August 11, 2021 07:30 PM
Updated Aug 12, 2021, 12:32 PM



A federal judge denied motions from MyPillow CEO Mike Lindell, pro-Trump attorney Sidney Powell, and Rudy Giuliani to dismiss defamation lawsuits from Dominion Voting Systems accusing the trio of damaging election fraud claims pertaining to the company's machines.

On Wednesday, Carl Nichols, a Trump appointee in Washington, D.C., rejected Powell's assertion that her remarks after the 2020 election were mere "opinions" or "legal theories" that "cannot be proven true or false."
Although Lindell assured "evidence" could support his claims, the court concluded it could not "rely on this information" as it was outside the scope of the complaint.

Giuliani, former President Donald Trump's personal lawyer, argued separately that Dominion could only "recover lost profits" as it is a corporation, among other theories. The judge also rejected his arguments.

DOMINION FILES SUIT AGAINST OAN OVER VOTER FRAUD ACCUSATIONS

In January, Powell became the first of the defendants to be sued by Dominion for $1.3 billion. Giuliani was sued weeks later, followed by Lindell, who was hit with a lawsuit in mid-February. Lindell has filed his own lawsuits against Dominion.

"The recent attacks on the democratic process are not singular or isolated events," Dominion said in a January statement. "They are the result of a deliberate and malicious campaign of lies over many months. Sidney Powell and others created and disseminated these lies, assisted and amplified by a range of media platforms."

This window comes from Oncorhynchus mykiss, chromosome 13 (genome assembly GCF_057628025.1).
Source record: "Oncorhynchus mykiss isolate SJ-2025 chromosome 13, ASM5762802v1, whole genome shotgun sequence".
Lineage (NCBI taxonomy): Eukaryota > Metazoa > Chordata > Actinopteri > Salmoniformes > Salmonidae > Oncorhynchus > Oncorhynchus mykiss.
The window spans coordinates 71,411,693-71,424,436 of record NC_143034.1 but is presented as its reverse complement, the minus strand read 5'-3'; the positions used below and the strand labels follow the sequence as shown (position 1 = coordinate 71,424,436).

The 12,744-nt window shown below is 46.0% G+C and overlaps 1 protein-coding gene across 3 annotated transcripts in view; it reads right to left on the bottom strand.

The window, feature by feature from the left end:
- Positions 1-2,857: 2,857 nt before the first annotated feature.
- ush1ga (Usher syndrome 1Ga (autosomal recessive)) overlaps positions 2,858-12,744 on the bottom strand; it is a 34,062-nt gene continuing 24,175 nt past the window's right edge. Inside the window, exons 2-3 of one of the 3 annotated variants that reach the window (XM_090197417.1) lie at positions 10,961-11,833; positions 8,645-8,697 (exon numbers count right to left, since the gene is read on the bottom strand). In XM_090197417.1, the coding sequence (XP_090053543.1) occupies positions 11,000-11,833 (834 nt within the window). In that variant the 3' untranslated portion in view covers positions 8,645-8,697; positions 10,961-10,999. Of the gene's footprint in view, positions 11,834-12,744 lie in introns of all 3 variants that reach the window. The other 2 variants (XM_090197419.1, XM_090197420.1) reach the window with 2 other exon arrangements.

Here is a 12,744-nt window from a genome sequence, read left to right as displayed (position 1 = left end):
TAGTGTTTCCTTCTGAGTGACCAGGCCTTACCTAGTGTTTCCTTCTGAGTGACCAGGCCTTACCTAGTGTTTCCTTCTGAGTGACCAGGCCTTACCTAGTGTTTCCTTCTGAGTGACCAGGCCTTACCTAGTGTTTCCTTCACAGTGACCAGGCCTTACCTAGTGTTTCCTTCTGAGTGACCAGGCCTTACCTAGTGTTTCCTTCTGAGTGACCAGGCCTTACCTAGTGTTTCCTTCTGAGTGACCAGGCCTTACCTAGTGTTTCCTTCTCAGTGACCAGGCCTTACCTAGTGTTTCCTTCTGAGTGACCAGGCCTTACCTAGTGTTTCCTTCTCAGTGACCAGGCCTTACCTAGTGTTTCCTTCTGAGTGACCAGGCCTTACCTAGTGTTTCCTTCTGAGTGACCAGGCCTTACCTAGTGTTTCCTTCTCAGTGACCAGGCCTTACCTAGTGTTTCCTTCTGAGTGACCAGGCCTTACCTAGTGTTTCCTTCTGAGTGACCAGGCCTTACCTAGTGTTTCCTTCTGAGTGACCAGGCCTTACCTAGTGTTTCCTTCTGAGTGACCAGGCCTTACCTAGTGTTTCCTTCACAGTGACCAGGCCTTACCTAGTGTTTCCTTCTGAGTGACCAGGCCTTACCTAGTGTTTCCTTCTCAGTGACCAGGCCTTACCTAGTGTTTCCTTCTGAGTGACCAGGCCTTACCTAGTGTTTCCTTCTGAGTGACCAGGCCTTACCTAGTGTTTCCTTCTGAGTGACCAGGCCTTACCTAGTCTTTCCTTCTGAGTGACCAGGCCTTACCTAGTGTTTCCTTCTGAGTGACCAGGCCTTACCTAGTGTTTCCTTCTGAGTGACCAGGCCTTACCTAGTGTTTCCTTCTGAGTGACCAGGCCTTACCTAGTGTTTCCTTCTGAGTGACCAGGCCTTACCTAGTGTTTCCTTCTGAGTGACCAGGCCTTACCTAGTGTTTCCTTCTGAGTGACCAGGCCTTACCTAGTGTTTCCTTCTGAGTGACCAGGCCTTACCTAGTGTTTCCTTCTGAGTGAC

"Lies were told about government election officials, elections workers, and Dominion Voting Systems," the company added. "Those lies have consequences. They have served to diminish the credibility of U.S. elections. They have subjected officials and Dominion employees to harassment and death threats. And they have severely damaged the reputation of our company."

Dominion has since filed litigation against Fox News, Newsmax, and One America News Network. Fox News has filed to dismiss the case against it.

"During and after the November 2020 election, OAN saw a business opportunity. Spurred by a quest for profits and viewers, OAN — a competitor to media giant Fox — engaged in a race to the bottom with Fox and other outlets such as Newsmax to spread false and manufactured stories about election fraud," Dominion wrote in its suit against OAN.

"Dominion quickly became the focus of this downward spiral of lies, as each broadcaster attempted to outdo the others by making the lies more outrageous, spreading them further, and endorsing them as strongly as possible," the company added.